The yellow lab, transmuted Sphyx cat, and photosynthetic otteroid disappeared in a shimmer of quantum energy and reappeared inside their own shuttle, where they promptly fell over, crashing onto the ground, too glued together by silk to do anything but lay there uselessly while Lt. LeGuin meowed at them.
“My goodness, but you three look a horror. I’m getting us out of here.” The orange tabby kept them updated with a running monologue as he powered up the shuttle, fired an electron torpedo at the force field holding them in, and then piloted the shuttle back out of the Archidopteran vessel.
As the shuttle dodged electron torpedoes and red energy bolts, flying back through the fray towards the Initiative, something strange was happening on the deck inside. Lt. Vonn was struck by the beautiful harmony of the Archidopteran hive; Consul Tor felt her mind fill with terror at losing herself — was she even a cat anymore? Wait, had she ever been one? And Captain Jacques was flooded by the sense of safety and assurance that came with being the greatest breed of dog ever designed by man — a yellow Labrador was protected from all harm by the great love that had gone into designing it. His paws were big. Her ears floppy. He was a good… hive member who loved her Queen?
Lt. LeGuin piloted the shuttle back into the relative safety of the Initiative’s own welcoming shuttle bay. On the shuttle’s floor, the rest of the reconnaissance team blurred and melded together, aided by Consul Tor’s empathic abilities and the catalytic enzymes in the silk that half cocooned them together. Instead of a dog, a cat, and an otteroid, they’d become a mess of segmented legs, green and yellow fur, pink skin, and three pairs of eyes filled with deep, existential horror. They could see themself in the reflection of Lt. LeGuin’s techno-focal goggles, as the orange tabby hit the comm-pin on his breast and meowed, “Doctor Keller, we have an emergency in the shuttle bay.”
Consul Tor felt the captain’s concern for his crew and Lt. Vonn’s frustration with herself that she was lying on a bed in the medical bay rather than doing her job.
But… they were just feelings. Sensations that she could sense from outside of herself. No longer her own thoughts.
Consul Tor lifted her green-furred paws and held them above her face. They looked normal. The embarrassing white flowers were gone. She shouldn’t have been flowering at all. Not now. Not like that. She lifted herself up and looked around.
Lt. Vonn was lazing on her hospital bed, bouncing a ball off of the nearest wall to pass the time. Captain Jacques was a normal Sphynx cat again, and he held a dusty old book in his paws. But Consul Tor could tell he wasn’t able to concentrate on reading it.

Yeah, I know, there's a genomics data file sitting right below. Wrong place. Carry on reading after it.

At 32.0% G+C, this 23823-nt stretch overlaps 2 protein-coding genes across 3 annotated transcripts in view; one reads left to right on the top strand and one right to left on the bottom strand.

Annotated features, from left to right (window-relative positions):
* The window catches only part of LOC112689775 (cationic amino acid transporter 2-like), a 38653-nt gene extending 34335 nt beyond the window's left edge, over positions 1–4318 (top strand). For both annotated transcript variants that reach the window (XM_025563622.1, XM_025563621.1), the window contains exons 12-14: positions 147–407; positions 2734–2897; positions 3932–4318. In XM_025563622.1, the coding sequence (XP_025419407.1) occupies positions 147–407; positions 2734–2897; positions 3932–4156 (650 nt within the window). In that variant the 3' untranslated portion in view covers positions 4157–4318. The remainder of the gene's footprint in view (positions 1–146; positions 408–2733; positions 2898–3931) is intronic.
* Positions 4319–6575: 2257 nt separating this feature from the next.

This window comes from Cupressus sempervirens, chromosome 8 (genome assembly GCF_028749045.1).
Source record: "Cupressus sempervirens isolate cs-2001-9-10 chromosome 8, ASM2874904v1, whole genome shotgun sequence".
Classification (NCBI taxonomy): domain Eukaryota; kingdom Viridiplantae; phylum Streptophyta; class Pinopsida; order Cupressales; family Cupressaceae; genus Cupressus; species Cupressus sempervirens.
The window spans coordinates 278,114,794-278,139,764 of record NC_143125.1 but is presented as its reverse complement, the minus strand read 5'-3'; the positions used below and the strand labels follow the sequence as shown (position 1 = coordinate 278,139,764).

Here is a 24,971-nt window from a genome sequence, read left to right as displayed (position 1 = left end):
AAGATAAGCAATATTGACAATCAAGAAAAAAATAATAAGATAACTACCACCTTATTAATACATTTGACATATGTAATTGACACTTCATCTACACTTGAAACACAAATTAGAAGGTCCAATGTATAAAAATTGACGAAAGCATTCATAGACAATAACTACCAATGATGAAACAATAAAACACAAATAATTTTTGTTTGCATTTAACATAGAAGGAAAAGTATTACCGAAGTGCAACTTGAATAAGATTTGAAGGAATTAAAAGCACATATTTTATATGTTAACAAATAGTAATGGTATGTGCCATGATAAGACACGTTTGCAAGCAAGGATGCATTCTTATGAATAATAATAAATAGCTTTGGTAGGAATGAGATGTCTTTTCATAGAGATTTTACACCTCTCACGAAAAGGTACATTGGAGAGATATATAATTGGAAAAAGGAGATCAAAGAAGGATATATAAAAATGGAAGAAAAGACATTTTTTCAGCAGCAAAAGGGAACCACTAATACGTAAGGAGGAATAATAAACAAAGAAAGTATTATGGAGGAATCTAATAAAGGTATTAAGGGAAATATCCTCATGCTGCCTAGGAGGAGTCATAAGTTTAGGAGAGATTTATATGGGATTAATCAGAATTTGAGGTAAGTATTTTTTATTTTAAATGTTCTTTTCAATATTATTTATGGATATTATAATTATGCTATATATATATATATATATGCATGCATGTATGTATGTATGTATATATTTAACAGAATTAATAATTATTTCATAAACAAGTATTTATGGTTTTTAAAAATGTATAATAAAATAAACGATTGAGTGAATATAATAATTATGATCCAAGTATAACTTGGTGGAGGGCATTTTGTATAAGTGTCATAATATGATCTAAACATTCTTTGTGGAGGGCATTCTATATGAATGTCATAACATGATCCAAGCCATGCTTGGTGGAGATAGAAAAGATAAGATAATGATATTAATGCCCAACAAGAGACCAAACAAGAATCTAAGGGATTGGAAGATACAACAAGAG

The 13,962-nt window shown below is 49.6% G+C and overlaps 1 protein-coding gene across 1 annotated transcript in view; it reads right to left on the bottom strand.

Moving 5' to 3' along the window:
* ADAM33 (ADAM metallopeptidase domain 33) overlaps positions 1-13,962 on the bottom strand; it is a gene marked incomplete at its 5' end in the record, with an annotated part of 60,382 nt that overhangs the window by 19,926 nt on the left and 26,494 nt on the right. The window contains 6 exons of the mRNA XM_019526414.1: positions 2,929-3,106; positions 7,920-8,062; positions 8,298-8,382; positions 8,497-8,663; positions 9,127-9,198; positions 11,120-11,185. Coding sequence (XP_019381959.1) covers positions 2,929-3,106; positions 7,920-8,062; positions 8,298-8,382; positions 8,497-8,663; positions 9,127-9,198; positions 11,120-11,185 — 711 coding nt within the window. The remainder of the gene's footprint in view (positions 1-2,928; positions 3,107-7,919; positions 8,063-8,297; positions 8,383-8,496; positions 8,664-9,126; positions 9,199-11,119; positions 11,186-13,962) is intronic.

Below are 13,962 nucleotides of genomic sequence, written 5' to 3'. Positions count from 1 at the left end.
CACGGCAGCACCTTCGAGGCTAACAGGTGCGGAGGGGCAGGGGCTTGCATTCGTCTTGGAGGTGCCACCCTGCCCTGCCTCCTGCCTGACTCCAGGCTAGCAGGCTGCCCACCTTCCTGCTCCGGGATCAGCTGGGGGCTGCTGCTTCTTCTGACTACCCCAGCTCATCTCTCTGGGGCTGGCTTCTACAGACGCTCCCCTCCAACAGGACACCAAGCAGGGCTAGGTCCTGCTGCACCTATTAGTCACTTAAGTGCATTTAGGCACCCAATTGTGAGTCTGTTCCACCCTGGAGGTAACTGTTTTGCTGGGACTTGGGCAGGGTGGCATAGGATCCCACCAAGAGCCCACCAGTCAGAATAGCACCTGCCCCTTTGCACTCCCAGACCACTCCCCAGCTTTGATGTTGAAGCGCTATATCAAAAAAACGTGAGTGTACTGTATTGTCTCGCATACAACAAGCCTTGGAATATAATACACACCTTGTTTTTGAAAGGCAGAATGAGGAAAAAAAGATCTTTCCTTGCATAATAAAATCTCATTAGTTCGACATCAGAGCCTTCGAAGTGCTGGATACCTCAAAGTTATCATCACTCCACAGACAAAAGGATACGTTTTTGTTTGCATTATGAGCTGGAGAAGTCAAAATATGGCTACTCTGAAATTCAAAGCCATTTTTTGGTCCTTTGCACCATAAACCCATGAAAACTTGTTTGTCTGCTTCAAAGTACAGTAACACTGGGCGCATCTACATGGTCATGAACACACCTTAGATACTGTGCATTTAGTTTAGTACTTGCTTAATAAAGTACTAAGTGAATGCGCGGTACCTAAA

“You’re awake!” a cheerful voice barked. Doctor Keller was a tall red dog with long curly ears. An Irish Setter and proud of it. A lot of the dogs onboard this vessel seemed inordinately proud of themselves, simply for being a particular type of dog.
Consul Tor shook her head at the strangeness of it. And yet, she’d experienced the sensation first-hand while she’d been melded with the captain and Lt. Vonn. It was a strange but harmless kind of pride.
While the doctor checked Consul Tor, scanning her with a unimeter and muttering about her alien physiology, another prideful dog burst into the medical bay.
But Cmdr. Bill Wilker wasn’t proud of himself for being a dog right now. He was bursting with pride on behalf of… Consul Tor. The green otteroid felt a bashful modesty at the bright glow of Cmdr. Wilker’s pride in her.
“Our hero has awoken!” he barked, rushing to Consul Tor’s side. He took one of her green paws in his own and squeezed tight. “Thank you,” the collie woofed. “You saved the captain.”
“Lt. Vonn and Lt. LeGuin saved the captain, I think,” Consul Tor said, lowering her eyes from the collie’s intense gaze.
Lt. Vonn paused in bouncing her ball and gave the Consul a curt, appreciative nod. Then back to bouncing.
“They wouldn’t have been over there without you.” Cmdr. Wilker smoothed the flowing fur of his ruff that spilled out around his collar. “Besides, I’ve thanked each of them already. Lt. LeGuin as soon as he got back, and Lt. Vonn when she woke up a week ago.”
“A week ago?” Consul Tor asked. “Has it been so long? What happened to the rest of the ship? All the other ships? Are we still fighting?”
Captain Jacques laid his dusty book down on his lap. “We won the battle. The jury’s still out on the war.” His pink ears flattened. “And yes, we’ve been trapped in this godforsaken sick bay all week.”
“The flagship exploded only minutes after your shuttle escaped,” Cmdr. Wilker barked. “After the flagship was destroyed, all the other ships… They ran out of fight. They simply withdrew from the sector, back the way they came.”
“Good riddance,” Lt. Vonn muttered, throwing her ball extra hard.
Consul Tor felt a confusing wave of loss. The Archidopteran Queen had manipulated her mind, altered the captain’s body against his will, and would have experimented with her reproductive flowers if Lt. Vonn hadn’t rescued her. Yet, the harmony of her hive had been beautiful. All those voices, joined together as one, in perfect accord and completely loved.
It wasn’t worth it. The price for that accord and harmony was high. Much too high.
In comparison, the dogs and cats of the Tri-Galactic Navy were noisy and disjointed, a constant jumble of conflict and mixed-up emotions. They were chaotic. Uncontrollable. And they had saved the entire sector from the Archidopterans.
And Consul Tor loved them.